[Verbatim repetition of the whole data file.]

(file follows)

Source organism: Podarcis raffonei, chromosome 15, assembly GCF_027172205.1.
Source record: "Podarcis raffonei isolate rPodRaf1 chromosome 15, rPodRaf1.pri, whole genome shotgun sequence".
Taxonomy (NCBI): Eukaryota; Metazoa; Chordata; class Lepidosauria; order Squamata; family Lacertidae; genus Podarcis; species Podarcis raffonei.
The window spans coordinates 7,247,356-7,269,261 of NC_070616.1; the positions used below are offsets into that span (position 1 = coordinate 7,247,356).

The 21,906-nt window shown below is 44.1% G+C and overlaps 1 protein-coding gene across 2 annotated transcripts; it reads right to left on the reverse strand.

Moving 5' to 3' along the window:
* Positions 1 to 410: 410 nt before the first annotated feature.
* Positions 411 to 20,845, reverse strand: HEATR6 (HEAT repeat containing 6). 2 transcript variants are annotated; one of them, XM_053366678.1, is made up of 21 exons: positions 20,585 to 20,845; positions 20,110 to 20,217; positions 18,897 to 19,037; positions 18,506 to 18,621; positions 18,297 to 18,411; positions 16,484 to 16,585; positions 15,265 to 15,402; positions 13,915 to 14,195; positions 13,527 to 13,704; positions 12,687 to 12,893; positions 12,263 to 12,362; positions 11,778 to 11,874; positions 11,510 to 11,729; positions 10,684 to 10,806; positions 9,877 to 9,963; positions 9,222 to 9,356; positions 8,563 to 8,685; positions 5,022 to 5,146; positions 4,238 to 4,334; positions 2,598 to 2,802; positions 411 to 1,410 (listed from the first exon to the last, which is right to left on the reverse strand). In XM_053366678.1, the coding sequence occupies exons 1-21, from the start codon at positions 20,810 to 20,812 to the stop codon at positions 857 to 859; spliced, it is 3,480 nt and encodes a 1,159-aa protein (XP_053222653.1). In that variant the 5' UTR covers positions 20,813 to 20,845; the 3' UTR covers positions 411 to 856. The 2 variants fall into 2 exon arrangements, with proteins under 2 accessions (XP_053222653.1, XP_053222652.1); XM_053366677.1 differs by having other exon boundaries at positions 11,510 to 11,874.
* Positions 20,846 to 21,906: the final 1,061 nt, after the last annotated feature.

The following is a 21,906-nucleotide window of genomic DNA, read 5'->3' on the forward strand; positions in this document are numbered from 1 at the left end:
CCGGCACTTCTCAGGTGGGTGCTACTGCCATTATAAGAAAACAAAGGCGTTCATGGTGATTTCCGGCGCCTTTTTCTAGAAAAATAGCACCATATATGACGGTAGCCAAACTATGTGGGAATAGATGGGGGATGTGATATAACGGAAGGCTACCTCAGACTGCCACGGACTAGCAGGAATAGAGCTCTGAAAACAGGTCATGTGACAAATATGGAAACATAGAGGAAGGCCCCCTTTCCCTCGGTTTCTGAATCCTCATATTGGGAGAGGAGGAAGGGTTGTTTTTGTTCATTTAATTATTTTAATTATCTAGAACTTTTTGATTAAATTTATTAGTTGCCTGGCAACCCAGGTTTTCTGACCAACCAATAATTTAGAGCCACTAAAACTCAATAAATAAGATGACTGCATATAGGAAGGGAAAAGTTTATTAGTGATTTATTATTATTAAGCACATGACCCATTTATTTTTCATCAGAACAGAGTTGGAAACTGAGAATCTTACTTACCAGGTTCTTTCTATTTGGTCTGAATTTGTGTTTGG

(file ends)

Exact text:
Source organism: Podarcis raffonei, chromosome 15, assembly GCF_027172205.1.
Source record: "Podarcis raffonei isolate rPodRaf1 chromosome 15, rPodRaf1.pri, whole genome shotgun sequence".
Taxonomy (NCBI): Eukaryota; Metazoa; Chordata; class Lepidosauria; order Squamata; family Lacertidae; genus Podarcis; species Podarcis raffonei.
The window spans coordinates 7,247,356-7,269,261 of NC_070616.1; the positions used below are offsets into that span (position 1 = coordinate 7,247,356).

The 21,906-nt window shown below is 44.1% G+C and overlaps 1 protein-coding gene across 2 annotated transcripts; it reads right to left on the reverse strand.

Moving 5' to 3' along the window:
* Positions 1 to 410: 410 nt before the first annotated feature.
* Positions 411 to 20,845, reverse strand: HEATR6 (HEAT repeat containing 6). 2 transcript variants are annotated; one of them, XM_053366678.1, is made up of 21 exons: positions 20,585 to 20,845; positions 20,110 to 20,217; positions 18,897 to 19,037; positions 18,506 to 18,621; positions 18,297 to 18,411; positions 16,484 to 16,585; positions 15,265 to 15,402; positions 13,915 to 14,195; positions 13,527 to 13,704; positions 12,687 to 12,893; positions 12,263 to 12,362; positions 11,778 to 11,874; positions 11,510 to 11,729; positions 10,684 to 10,806; positions 9,877 to 9,963; positions 9,222 to 9,356; positions 8,563 to 8,685; positions 5,022 to 5,146; positions 4,238 to 4,334; positions 2,598 to 2,802; positions 411 to 1,410 (listed from the first exon to the last, which is right to left on the reverse strand). In XM_053366678.1, the coding sequence occupies exons 1-21, from the start codon at positions 20,810 to 20,812 to the stop codon at positions 857 to 859; spliced, it is 3,480 nt and encodes a 1,159-aa protein (XP_053222653.1). In that variant the 5' UTR covers positions 20,813 to 20,845; the 3' UTR covers positions 411 to 856. The 2 variants fall into 2 exon arrangements, with proteins under 2 accessions (XP_053222653.1, XP_053222652.1); XM_053366677.1 differs by having other exon boundaries at positions 11,510 to 11,874.
* Positions 20,846 to 21,906: the final 1,061 nt, after the last annotated feature.

The following is a 21,906-nucleotide window of genomic DNA, read 5'->3' on the forward strand; positions in this document are numbered from 1 at the left end:
CCGGCACTTCTCAGGTGGGTGCTACTGCCATTATAAGAAAACAAAGGCGTTCATGGTGATTTCCGGCGCCTTTTTCTAGAAAAATAGCACCATATATGACGGTAGCCAAACTATGTGGGAATAGATGGGGGATGTGATATAACGGAAGGCTACCTCAGACTGCCACGGACTAGCAGGAATAGAGCTCTGAAAACAGGTCATGTGACAAATATGGAAACATAGAGGAAGGCCCCCTTTCCCTCGGTTTCTGAATCCTCATATTGGGAGAGGAGGAAGGGTTGTTTTTGTTCATTTAATTATTTTAATTATCTAGAACTTTTTGATTAAATTTATTAGTTGCCTGGCAACCCAGGTTTTCTGACCAACCAATAATTTAGAGCCACTAAAACTCAATAAATAAGATGACTGCATATAGGAAGGGAAAAGTTTATTAGTGATTTATTATTATTAAGCACATGACCCATTTATTTTTCATCAGAACAGAGTTGGAAACTGAGAATCTTACTTACCAGGTTCTTTCTATTTGGTCTGAATTTGTGTTTGG